The first two thirds of this film are enthralling. The lives of three Muslim Mumbai orphans are both stirring and disturbing. Slumdog Millionaire follows the brothers Jamal and Salim, and their friend Latika, a girl of their age, as they struggle to survive amongst absolute poverty and cruel exploitation.
The violent interrogation of the adult Jamal reveals the key episodes of their story. Echoes of recent torture in Iraq and other places confront us. He tells the police how a tea boy has been able to answer all the questions on the television quiz showWho Wants To be A Millionaire. His seemingly indestructible will is explained as his life experiences unfold. They are survivors of the worst abuses of the slums and the darkest aspects of modern Indian life. Ironically Jamal’s own philosophy reflects the Indian national motto: Truth Alone Triumphs.
The early pace is very racy as befits street kids on the run. Director Danny Boyle mixes pathos and comedy as he creates screen characters who capture the audience completely.
Three actors play each of the key roles, as young children, teenagers and adults. As you might expect the child actors steal the film. Ayush Mahesh Khedekar as the youngest Jamal stands out. Dev Patel as the adult Jamal is a bit too normal and too naïve. Freida Pinto as the adult Latika is simply too beautiful. Madhur Mittal as the adult Salim is too slick.
The male antagonists are impressive if stereotyped. The thin police inspector (Irrfan Khan) and his rotund sergeant (Saurabh Shukla) are physical but fair. Mumbai’s Fagan, Maman (Ankur Vikal),is suitably heartless. The game show host Prem Kumar (Anil Kapoor) mixes charm and sarcasm with ease. Javed (Mahesh Manjrekar) is repulsive as the pathological godfather.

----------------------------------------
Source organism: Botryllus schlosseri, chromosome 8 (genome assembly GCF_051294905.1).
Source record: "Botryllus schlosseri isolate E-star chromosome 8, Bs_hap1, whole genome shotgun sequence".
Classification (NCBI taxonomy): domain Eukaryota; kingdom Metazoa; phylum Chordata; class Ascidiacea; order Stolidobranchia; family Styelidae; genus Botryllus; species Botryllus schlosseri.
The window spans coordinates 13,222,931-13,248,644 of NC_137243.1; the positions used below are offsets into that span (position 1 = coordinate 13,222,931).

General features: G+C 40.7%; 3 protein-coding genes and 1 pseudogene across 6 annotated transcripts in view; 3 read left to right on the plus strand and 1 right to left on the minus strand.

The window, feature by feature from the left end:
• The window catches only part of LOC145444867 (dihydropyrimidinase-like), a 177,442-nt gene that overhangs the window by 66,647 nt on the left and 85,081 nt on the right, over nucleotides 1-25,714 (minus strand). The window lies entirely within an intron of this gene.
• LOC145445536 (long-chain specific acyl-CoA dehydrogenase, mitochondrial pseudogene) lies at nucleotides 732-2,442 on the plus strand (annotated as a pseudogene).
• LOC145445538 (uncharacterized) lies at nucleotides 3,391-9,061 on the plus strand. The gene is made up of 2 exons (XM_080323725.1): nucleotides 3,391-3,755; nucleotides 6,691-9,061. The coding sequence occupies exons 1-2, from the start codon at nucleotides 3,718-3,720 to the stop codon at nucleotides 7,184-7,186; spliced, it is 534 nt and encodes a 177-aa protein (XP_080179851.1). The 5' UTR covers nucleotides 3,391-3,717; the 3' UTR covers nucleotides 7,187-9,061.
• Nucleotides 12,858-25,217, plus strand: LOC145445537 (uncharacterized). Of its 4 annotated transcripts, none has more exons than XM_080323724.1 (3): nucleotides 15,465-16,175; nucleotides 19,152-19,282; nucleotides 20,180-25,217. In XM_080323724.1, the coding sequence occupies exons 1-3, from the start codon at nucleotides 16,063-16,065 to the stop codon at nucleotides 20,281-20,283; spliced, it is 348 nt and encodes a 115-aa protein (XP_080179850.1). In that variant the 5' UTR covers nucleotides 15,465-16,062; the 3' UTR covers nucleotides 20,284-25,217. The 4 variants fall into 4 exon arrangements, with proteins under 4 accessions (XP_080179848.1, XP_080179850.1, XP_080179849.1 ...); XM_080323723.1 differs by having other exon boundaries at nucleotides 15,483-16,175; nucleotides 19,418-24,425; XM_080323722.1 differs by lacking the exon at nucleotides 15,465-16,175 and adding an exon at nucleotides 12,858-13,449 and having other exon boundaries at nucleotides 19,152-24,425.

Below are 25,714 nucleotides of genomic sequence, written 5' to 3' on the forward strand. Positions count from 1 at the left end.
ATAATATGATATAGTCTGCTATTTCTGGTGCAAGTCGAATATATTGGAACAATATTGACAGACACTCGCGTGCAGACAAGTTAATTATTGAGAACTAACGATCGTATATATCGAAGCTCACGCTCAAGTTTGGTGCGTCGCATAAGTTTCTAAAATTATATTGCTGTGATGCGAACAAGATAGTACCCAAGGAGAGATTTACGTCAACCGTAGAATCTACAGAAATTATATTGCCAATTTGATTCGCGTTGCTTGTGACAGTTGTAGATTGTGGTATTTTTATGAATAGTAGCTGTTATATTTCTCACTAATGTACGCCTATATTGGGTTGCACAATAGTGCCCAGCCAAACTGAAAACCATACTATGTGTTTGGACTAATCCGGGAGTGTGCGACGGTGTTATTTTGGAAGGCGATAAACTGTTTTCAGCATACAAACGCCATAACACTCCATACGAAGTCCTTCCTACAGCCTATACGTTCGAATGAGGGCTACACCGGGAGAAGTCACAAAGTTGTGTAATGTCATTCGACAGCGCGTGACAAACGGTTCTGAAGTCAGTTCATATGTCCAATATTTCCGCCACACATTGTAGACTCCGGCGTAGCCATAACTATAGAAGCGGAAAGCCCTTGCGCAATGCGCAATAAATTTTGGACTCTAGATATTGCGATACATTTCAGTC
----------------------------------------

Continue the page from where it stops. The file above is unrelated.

The cimematography creates a slum world that is beautiful and touching in its reality and a top-end-of-town that repels with its shine.
Ultimately this is a romance . Perhaps even a fantasy as the hero follows his quest to free the imprisoned maiden. It’s also a gangster film and it is this element that spoils the latter part to some extent. Add game show and elements of reality television and we have a thoroughly modern fairy tale.
The concluding third of the film is disappointing as it moves towards its predictable Hollywood/Bollywood ending. If the first part strives for the social realism of Boyle’s classic Trainspotting, the climax could be Guy Ritchie’s Lock, Stock and Two Smoking Barrels or Rockn Rolla. Perhaps even In Bruges. Nevertheless, you can’t help but be sucked in as the suspense builds. As one patron quipped as he left the theatre, “That’s the most enjoyable film I’ve seen in years!” I was smiling but felt just a little cheated.
Slumdog Millionaire is a strong contender for best foreign film, especially at the populist end of the voting. I’m still torn between Lemon Tree and Waltz with Bashir.
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